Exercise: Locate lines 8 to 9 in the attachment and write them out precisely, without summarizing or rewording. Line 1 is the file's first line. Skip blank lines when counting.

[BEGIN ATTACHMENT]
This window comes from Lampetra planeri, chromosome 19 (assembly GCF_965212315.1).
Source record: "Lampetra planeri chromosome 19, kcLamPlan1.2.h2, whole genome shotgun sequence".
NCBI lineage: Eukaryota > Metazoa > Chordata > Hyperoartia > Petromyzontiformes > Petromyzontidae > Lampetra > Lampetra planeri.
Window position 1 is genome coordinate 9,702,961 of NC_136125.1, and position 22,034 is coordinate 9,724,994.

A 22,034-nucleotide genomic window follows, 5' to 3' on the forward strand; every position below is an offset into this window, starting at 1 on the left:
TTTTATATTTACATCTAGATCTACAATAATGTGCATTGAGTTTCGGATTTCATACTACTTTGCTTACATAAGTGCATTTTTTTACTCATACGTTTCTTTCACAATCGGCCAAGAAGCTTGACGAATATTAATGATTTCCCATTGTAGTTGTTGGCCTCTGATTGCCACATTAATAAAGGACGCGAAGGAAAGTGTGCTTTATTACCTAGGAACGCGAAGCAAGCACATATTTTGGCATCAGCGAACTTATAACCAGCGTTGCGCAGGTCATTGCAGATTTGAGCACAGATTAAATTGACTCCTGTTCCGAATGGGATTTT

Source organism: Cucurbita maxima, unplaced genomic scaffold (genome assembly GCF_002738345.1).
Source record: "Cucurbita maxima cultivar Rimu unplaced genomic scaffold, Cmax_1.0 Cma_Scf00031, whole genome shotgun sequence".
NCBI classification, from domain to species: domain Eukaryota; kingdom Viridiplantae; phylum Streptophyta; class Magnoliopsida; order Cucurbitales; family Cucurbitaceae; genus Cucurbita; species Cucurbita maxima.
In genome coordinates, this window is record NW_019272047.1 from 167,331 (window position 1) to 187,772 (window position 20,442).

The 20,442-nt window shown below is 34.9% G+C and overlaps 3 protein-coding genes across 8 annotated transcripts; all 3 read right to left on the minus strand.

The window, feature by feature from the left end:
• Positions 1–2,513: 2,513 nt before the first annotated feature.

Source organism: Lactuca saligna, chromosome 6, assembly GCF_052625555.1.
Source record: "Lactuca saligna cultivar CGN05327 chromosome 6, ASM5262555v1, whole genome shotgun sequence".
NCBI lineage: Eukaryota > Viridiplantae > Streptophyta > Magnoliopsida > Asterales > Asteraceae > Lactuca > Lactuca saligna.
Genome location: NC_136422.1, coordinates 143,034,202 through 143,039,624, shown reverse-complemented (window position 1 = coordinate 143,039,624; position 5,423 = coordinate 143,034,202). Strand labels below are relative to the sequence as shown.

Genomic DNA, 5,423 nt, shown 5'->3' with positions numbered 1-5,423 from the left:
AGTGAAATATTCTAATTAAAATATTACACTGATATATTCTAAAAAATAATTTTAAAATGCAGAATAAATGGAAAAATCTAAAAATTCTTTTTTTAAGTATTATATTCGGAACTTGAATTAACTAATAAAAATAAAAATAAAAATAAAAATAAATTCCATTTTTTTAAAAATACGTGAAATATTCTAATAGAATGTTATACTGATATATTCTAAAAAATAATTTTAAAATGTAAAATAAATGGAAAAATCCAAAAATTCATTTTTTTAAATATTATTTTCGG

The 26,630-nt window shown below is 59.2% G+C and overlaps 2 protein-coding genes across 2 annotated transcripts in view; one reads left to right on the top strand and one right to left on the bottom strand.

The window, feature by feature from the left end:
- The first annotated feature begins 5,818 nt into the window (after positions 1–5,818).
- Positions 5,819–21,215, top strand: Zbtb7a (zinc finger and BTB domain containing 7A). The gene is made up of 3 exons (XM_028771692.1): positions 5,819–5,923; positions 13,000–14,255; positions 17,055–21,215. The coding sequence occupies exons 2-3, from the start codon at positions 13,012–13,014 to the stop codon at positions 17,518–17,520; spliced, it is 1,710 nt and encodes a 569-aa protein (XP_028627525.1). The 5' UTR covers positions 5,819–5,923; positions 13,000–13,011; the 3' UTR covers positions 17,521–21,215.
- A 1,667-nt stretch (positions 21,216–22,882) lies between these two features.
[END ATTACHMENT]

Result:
Source record: "Cucurbita maxima cultivar Rimu unplaced genomic scaffold, Cmax_1.0 Cma_Scf00031, whole genome shotgun sequence".
NCBI classification, from domain to species: domain Eukaryota; kingdom Viridiplantae; phylum Streptophyta; class Magnoliopsida; order Cucurbitales; family Cucurbitaceae; genus Cucurbita; species Cucurbita maxima.